Interview with Zuzu

Zuzu is a name you may have heard bandied around a lot lately. A musician whose unapologetic take on indie-rock captures the excitement and ennui of modern life, she’s quickly making waves with her crisp guitar stylings and relatable lyrics. Raised in Mossley Hill, Zuzu moved to London at 18, where after a few years cutting her teeth on various projects and record deals, she formed her current band and started getting some traction.

Take note, her music is accessible and fun. It’s a little power-pop, with echoes of Elastica, the slacker appeal of Pavement, and harmonies to rival the La’s. Evidently, it’s time to start paying some more attention to Zuzu, and a move to Birkenhead means we could be seeing a lot more of her in the coming months. What triggered the return to Merseyside?

“It’s not that there isn’t a scene in London, but I feel our band is more welcome here,” Zuzu explains. “There’s so much electronic stuff in London at the moment, whereas a lot of real bands are coming out of the North West, and that’s what I’m into. I love guitar music.

“And maybe it’s because I’m home, but people are really keen to be supportive and we always get such a nice welcome.”

Case in point: her recent support slot with Courtney Barnett at the O2 Academy. The support, it transpires, went both ways, with Barnett showing up in the audience and making plans to hang out.

“I think when you’re playing in front of bands that you really look up to, there’s always a few nerves there, as confident as you might act. When Courtney Barnett was watching us play, I felt so nervous. It was surreal. But at the same time it was a lot of fun.”

Those lucky enough to have caught the show may have observed a link in their songwriting style; a deceptively breezy, devil-may-care insouciance which masks a darker neurosis. Barnett will dash off lines about about getting “cheap stuff at the supermarket” and “crying in the kitchen”. Zuzu, in turn, will share tales of catching the bus in the rain or sitting up all night watching TV.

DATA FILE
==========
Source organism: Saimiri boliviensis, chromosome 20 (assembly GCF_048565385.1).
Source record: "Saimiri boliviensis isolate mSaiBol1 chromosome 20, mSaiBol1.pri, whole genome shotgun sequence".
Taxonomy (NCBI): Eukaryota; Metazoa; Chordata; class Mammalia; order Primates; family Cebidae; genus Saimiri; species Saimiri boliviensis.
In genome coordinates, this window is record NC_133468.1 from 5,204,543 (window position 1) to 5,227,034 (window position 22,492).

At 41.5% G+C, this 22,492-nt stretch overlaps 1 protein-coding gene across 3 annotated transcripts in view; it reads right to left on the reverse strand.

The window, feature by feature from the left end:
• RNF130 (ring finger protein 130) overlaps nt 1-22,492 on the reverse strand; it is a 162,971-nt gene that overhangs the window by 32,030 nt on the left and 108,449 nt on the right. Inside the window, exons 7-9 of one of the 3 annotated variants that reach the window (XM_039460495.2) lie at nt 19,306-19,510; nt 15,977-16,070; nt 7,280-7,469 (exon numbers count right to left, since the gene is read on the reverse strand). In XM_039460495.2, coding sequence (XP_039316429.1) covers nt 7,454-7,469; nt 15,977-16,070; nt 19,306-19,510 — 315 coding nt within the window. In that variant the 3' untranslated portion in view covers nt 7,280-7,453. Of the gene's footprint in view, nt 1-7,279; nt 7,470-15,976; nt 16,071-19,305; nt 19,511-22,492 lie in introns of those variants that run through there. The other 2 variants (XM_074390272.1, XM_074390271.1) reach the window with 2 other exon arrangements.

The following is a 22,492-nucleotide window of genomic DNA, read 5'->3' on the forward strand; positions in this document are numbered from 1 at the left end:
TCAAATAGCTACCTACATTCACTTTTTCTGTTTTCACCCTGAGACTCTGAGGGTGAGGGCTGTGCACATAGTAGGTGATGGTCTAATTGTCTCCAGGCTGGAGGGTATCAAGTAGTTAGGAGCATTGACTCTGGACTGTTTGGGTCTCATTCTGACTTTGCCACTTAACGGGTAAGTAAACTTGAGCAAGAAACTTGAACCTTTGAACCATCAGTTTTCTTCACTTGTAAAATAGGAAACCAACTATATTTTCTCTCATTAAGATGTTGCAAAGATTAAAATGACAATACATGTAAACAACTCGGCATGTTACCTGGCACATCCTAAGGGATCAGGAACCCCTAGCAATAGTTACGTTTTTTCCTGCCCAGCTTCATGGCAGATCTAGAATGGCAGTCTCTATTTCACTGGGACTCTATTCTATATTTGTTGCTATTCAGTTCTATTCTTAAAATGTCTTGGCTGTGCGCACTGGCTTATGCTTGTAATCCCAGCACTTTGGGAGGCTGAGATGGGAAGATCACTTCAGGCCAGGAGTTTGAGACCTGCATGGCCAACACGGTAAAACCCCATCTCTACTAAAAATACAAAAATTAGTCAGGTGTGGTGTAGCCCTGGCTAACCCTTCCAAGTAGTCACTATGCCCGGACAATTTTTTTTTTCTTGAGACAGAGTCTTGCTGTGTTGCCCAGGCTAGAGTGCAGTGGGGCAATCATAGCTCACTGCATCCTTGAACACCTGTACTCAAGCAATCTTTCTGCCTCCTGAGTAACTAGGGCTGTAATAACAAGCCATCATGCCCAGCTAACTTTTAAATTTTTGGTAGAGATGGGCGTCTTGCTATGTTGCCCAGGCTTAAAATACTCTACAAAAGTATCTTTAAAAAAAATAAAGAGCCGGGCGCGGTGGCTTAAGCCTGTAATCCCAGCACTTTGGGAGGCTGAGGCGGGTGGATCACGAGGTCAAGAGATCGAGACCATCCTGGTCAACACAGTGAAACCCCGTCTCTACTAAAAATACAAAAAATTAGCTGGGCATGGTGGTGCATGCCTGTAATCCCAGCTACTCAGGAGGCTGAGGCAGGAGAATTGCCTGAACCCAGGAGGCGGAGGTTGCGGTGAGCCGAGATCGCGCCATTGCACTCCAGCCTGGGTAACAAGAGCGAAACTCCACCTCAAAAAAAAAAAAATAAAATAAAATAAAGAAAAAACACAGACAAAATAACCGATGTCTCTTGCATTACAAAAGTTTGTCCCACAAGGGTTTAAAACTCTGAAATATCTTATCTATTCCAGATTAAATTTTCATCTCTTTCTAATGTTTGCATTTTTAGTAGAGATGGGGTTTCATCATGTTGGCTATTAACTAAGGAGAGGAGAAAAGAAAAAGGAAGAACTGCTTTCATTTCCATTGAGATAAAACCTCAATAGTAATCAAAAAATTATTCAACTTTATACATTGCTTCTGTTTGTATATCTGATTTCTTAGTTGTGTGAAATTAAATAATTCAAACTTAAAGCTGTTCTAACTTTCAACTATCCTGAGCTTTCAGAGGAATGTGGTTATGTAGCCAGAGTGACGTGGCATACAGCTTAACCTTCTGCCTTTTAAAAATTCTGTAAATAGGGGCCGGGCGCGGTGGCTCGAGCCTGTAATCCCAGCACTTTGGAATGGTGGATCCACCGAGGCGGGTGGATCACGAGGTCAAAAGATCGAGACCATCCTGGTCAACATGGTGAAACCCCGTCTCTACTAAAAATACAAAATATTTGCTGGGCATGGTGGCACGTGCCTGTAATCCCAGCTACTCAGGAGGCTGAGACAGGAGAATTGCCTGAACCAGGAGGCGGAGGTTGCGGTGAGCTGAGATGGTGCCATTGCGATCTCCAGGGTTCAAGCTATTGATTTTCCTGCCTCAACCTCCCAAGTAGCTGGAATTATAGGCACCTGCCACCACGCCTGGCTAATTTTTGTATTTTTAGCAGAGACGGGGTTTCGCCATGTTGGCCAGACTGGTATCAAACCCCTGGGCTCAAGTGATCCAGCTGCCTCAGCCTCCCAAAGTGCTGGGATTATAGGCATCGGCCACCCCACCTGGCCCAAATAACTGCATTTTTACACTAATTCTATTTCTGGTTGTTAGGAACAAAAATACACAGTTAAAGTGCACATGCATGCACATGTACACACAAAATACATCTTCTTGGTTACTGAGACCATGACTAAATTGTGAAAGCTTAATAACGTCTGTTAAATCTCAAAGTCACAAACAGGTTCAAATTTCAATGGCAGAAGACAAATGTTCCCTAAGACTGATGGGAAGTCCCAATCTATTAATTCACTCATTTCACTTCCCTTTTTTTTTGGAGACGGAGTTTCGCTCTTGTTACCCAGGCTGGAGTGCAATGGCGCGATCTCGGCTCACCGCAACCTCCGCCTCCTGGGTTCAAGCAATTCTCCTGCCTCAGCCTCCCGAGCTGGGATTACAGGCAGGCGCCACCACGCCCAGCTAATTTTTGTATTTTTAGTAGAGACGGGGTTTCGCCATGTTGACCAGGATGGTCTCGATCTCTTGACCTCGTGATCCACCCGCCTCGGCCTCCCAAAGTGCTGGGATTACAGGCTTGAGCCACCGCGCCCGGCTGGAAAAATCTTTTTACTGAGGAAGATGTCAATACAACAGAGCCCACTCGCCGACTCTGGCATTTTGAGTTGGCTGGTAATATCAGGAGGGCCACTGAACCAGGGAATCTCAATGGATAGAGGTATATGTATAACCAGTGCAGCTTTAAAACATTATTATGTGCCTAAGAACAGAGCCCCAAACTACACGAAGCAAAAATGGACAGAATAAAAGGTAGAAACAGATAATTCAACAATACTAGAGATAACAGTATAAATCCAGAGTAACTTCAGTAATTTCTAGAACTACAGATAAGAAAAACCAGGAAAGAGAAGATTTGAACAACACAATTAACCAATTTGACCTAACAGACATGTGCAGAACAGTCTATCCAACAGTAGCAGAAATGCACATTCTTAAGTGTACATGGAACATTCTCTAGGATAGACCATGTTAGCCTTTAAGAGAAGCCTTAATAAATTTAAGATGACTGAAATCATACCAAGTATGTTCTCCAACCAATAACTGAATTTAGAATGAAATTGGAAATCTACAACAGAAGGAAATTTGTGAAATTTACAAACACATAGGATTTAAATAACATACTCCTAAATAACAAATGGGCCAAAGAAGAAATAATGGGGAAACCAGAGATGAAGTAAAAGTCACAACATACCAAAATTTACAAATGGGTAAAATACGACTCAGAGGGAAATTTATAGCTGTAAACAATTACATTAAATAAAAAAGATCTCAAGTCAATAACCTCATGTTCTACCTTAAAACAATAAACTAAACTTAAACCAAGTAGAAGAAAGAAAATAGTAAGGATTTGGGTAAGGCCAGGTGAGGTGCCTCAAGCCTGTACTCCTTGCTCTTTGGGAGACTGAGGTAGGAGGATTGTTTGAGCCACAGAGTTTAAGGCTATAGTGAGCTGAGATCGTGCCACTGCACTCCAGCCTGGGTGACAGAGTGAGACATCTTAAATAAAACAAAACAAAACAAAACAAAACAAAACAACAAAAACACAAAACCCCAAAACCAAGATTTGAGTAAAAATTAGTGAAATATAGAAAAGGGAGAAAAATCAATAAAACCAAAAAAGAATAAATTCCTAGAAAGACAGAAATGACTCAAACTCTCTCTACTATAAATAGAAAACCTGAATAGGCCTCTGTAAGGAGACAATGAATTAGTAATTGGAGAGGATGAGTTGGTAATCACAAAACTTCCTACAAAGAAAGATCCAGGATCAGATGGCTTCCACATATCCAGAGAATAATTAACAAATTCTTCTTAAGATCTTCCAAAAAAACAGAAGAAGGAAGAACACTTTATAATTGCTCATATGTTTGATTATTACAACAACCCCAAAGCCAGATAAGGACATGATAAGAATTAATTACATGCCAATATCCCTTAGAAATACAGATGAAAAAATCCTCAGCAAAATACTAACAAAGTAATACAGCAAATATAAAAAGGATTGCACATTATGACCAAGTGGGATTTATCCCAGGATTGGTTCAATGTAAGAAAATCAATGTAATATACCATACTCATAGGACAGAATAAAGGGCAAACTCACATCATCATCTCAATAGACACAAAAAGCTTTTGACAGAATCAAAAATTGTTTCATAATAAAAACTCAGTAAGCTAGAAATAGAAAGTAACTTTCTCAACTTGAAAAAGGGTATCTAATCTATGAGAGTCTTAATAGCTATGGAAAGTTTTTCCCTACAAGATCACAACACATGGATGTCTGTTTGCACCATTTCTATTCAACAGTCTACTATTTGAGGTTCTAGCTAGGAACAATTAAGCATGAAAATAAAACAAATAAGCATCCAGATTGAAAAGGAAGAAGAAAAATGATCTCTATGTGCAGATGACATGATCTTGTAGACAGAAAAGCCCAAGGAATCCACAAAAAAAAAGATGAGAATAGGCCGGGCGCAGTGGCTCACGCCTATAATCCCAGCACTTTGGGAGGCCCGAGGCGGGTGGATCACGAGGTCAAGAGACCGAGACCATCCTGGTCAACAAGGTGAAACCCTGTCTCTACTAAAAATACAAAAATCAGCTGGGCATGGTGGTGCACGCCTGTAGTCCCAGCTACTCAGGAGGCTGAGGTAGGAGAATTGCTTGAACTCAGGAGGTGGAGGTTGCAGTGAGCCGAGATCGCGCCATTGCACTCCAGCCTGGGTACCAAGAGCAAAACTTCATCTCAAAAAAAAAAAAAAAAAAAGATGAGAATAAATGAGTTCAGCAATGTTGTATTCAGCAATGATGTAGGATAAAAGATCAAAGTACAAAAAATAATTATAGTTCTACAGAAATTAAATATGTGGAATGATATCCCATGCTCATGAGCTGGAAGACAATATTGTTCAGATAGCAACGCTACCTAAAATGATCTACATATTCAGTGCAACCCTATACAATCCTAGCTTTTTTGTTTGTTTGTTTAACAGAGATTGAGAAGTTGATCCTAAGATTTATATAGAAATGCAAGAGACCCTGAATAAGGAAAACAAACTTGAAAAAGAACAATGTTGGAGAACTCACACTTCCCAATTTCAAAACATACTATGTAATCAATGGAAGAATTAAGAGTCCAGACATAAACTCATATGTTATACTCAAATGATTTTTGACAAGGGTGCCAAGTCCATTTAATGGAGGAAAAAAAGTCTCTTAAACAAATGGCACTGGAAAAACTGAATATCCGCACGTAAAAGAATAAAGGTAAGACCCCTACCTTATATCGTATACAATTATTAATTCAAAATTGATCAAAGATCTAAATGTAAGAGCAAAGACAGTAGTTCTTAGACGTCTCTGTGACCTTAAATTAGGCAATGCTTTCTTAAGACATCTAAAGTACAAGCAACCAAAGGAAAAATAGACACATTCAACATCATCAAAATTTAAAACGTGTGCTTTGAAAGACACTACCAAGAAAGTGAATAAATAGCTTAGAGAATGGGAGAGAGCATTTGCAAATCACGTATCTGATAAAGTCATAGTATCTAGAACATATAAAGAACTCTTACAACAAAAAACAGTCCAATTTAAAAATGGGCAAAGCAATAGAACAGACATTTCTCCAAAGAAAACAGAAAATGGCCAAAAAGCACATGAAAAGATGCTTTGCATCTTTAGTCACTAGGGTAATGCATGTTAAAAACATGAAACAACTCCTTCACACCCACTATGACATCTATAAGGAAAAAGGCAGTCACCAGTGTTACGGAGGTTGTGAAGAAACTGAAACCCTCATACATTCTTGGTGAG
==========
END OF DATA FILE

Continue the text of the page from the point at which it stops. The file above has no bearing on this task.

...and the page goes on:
“By the time we supported her, I was already a huge fan, super fan, superduperduper fan. She had us in for pizza before she watched our set. She was so kind that I basically cried the whole way home.

“And I stuttered! I don’t ever stutter, but I stuttered in front of her. I was so nervous. But it was definitely a highlight for me.”

I find that I’m enjoying talking to Zuzu as a music fan, so we carry on discussing bands and gigs for a while. She tells me about seeing Conor Oberst at Manchester Cathedral a couple of years back.

“It was one of those really intimate gigs when you just love the band and know every word. And they’re there right in front of you! That was the first time I’d seen Conor Oberst, and I’ve been obsessed since I was fourteen. I find it amazing that he can go into such depth about something when he’s halfway across the world, and yet I feel exactly the same sat here.”

I admit I missed the chance to see Bright Eyes while queuing for money tokens at Benicàssim. But I can understand how her work relates to the rawness of Oberst’s material; as well as the idea that sharing details weirdly unique to you can resonate with strangers in ways you didn’t expect.

“Yeah, definitely. I always try to stay as close to the bone as possible, because I feel like the more honest and more specific you get, the more people relate to it. I don’t like to mince my words, I say exactly how I’m feeling and make it rhyme.”

Deciding which single to release took serious consideration, but ultimately the band agreed Get Off was the one for the job.